A lack of funding is threating to close critical health facilities in Iraq, leaving almost one million people without access to basic medicines and health care.
Support for health services in Iraq has drastically declined since the end of the Mosul campaign just over one year ago. Four health partners have already shut down 22 health service delivery points in 2018 due to a shortage of funds, leaving critical gaps in the provision of health care for children, women and men who are still displaced from their homes, and those who have returned to areas with heavily damaged infrastructure.
In total, 38% of health facilities supported by nine health cluster partners are at risk of closure by the end of July, resulting in increased risk of communicable diseases outbreaks and roll back recovery efforts in areas devastated by conflict.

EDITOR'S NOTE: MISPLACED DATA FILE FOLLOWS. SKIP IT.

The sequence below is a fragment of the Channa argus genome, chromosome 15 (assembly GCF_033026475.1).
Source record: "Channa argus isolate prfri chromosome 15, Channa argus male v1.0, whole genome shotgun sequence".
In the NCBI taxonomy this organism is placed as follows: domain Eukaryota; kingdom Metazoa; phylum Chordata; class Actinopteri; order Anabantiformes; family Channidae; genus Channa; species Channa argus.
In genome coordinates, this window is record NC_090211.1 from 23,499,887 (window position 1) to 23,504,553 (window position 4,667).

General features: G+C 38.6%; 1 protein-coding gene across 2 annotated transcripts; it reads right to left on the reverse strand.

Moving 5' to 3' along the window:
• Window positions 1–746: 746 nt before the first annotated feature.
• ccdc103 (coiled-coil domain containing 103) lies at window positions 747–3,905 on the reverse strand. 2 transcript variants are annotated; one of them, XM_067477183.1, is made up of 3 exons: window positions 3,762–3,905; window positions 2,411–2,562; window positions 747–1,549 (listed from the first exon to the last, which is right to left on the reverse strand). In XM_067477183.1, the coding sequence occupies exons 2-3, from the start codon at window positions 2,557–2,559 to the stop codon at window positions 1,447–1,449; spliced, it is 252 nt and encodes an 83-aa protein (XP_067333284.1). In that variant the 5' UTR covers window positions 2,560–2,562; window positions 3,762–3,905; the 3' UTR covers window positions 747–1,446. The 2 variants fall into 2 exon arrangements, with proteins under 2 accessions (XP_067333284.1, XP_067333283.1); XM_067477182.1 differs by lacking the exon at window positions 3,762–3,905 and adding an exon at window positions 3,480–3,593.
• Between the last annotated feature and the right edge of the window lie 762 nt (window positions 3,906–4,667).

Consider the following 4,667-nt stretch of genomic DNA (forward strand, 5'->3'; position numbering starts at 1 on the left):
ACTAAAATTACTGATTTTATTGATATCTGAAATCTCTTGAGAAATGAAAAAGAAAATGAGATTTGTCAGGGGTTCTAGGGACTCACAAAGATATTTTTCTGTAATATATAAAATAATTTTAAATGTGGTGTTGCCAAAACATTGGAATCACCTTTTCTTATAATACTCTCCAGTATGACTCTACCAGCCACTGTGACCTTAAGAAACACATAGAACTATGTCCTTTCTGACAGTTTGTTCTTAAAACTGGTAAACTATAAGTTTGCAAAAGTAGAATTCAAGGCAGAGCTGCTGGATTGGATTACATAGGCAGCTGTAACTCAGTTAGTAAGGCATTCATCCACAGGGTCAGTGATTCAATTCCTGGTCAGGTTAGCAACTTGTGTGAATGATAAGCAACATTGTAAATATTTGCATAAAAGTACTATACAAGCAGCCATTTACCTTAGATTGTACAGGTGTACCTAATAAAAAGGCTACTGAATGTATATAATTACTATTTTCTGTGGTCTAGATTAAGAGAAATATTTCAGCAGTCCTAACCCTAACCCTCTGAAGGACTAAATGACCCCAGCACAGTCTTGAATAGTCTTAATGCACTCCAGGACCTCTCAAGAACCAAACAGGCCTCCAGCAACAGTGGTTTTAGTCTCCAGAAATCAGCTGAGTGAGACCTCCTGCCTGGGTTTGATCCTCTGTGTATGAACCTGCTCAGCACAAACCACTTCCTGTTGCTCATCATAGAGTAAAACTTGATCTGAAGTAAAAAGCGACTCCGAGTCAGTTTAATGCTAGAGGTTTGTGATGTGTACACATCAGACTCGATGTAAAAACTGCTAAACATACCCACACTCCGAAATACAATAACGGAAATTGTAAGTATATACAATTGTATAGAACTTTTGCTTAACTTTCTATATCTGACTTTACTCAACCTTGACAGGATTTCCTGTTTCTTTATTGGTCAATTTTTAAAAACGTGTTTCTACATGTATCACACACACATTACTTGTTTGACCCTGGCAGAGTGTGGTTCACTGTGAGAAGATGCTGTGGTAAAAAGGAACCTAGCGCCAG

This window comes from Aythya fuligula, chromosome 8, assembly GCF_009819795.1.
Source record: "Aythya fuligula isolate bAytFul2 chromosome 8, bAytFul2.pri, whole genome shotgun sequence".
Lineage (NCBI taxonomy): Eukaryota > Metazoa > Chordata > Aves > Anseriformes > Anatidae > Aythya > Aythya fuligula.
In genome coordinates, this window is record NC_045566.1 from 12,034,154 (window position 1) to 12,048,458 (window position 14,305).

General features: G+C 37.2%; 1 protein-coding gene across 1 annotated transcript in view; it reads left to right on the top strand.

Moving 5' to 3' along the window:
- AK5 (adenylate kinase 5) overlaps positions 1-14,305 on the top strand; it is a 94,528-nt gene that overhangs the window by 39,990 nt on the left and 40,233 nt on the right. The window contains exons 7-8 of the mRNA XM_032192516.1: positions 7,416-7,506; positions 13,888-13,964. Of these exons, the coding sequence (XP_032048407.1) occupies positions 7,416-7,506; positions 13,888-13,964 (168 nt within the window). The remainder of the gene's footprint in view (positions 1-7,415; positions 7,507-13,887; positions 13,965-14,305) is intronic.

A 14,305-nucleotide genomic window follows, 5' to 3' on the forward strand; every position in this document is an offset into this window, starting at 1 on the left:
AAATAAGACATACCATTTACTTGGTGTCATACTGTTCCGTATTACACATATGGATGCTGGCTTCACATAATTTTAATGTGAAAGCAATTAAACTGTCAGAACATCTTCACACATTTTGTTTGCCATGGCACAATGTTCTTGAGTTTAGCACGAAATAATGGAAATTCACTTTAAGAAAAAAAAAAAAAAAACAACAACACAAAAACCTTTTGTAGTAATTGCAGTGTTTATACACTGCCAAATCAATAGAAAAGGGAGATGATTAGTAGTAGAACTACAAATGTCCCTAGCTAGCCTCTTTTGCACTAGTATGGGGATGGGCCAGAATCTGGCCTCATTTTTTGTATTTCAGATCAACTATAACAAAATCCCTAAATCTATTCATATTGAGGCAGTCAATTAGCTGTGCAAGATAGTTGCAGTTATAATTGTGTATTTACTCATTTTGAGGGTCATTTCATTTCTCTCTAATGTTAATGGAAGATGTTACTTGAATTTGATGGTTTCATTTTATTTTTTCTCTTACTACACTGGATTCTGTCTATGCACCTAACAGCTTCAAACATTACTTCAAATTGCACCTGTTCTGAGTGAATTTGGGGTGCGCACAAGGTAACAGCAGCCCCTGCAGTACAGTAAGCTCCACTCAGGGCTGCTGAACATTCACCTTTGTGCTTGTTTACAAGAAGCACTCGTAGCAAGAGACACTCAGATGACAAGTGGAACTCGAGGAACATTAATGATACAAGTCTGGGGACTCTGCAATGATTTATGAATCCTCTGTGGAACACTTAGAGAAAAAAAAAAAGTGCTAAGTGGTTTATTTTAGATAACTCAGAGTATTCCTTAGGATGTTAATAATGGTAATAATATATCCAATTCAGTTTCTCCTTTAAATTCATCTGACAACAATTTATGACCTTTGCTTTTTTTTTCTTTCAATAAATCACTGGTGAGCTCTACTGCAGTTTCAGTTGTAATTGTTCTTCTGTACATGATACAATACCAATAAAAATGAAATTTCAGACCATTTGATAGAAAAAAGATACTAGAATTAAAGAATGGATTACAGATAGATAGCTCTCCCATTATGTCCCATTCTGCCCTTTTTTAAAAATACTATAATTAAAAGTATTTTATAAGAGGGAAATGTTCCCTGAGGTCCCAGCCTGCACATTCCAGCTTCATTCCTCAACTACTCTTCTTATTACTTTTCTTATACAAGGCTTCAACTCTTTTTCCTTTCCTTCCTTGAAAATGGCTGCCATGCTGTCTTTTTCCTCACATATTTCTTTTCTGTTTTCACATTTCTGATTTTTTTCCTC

These facilities currently offer health services to more than 900 000 displaced Iraqis and residents of host communities, including the treatment of common diseases, gynecological services, vaccinations for children, nutrition screening and referral of complicated medical cases for advanced treatment.
So far, only US$ 8.4 (12.5%) of the US$ 67.4 million required by health cluster partners for the Iraq Humanitarian Response Plan for 2018 has been funded.
$54 million is urgently required by health partners under the Humanitarian Response Plan to ensure continuation of health services in newly-accessible governorates of Iraq.
Health cluster partners play a crucial role in providing health care for displaced people and host communities in Iraq. Since 2018, health partners have treated more than 1.2 million Iraqis.